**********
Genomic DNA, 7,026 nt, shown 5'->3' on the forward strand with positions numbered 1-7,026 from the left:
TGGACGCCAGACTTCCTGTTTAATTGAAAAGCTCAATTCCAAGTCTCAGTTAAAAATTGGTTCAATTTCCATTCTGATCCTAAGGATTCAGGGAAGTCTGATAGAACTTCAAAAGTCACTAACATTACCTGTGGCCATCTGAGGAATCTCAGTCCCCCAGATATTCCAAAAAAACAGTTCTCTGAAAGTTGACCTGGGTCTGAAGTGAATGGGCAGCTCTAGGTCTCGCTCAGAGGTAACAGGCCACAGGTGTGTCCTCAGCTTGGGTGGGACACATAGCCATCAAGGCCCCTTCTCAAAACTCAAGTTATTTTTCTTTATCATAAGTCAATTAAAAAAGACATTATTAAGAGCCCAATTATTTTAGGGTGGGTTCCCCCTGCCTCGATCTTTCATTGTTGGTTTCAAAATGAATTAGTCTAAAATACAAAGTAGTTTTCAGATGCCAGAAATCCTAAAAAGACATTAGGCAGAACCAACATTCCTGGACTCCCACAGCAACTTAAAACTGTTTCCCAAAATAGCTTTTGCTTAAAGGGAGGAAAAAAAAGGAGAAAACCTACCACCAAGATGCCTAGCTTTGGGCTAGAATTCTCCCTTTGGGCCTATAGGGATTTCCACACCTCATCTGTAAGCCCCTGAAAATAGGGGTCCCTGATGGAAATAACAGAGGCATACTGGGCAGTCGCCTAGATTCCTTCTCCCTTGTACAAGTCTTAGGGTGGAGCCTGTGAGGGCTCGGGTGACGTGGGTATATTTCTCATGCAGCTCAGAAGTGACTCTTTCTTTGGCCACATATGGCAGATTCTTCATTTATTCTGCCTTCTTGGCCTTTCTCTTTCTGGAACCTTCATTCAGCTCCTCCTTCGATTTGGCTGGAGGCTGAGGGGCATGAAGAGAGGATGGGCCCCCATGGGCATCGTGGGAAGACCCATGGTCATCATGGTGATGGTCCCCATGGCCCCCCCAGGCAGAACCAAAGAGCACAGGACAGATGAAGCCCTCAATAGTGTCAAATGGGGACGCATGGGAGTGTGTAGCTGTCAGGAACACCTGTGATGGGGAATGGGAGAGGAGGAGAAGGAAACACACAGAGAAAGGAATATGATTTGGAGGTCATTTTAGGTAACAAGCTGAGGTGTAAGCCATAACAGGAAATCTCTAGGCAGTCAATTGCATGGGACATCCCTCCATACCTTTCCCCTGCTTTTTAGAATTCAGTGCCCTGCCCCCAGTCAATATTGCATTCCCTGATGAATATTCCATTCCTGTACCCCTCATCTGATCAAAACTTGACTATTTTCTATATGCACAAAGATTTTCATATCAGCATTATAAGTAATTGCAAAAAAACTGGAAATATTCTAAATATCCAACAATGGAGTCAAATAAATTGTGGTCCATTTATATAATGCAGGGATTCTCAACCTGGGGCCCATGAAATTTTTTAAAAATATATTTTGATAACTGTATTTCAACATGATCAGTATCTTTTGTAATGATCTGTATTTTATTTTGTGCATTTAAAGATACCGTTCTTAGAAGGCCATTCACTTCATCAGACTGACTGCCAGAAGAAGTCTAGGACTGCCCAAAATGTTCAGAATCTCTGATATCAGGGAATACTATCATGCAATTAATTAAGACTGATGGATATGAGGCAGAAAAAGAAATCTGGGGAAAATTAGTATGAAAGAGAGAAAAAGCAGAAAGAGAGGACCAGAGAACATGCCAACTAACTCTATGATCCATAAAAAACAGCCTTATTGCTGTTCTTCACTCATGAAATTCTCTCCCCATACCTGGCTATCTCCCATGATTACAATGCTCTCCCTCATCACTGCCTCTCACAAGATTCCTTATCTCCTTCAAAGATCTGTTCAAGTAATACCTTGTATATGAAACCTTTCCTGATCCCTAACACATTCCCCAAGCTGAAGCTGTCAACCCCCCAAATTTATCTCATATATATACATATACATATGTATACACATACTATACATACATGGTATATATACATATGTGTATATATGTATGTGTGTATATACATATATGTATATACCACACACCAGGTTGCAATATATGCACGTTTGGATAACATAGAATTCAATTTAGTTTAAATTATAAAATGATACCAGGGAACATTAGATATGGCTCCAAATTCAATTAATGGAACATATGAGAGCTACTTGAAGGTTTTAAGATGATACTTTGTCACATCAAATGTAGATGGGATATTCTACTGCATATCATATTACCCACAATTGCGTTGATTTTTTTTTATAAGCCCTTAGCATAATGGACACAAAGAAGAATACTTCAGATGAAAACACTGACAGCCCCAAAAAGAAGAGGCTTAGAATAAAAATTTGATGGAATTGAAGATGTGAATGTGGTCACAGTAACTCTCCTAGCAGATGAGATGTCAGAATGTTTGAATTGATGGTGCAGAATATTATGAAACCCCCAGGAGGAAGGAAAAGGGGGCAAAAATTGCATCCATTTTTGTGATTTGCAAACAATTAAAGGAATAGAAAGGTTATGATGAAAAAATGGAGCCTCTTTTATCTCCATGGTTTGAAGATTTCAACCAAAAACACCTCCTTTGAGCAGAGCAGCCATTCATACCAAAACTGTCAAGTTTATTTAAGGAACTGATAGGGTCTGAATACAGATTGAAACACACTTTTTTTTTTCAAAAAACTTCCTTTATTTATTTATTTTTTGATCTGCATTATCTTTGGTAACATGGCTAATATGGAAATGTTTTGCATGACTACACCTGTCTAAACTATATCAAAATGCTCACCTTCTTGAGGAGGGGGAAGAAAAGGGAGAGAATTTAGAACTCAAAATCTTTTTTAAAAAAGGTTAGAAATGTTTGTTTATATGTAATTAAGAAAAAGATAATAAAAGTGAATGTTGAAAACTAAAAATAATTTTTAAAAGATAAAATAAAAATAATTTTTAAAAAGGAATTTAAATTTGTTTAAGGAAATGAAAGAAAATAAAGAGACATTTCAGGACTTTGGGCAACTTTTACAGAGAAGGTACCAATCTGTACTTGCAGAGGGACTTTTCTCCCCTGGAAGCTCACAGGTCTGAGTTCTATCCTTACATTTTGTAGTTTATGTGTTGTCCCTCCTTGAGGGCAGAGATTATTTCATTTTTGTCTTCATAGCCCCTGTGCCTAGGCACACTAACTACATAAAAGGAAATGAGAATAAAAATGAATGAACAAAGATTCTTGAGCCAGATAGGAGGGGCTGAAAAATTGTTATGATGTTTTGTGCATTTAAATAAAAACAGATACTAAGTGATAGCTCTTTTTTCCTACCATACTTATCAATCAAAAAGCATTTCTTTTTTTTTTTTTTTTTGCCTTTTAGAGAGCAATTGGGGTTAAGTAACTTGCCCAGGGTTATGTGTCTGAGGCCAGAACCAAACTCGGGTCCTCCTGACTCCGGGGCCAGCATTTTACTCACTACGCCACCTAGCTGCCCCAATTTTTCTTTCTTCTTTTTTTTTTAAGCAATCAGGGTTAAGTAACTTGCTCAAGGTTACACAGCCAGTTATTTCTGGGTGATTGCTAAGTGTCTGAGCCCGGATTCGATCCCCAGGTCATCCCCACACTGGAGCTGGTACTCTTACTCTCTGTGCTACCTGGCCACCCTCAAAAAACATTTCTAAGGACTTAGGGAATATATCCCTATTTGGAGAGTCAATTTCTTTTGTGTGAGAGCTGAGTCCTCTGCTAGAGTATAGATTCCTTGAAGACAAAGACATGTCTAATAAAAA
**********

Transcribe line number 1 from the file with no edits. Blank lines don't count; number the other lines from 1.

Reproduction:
Genomic DNA, 7,026 nt, shown 5'->3' on the forward strand with positions numbered 1-7,026 from the left: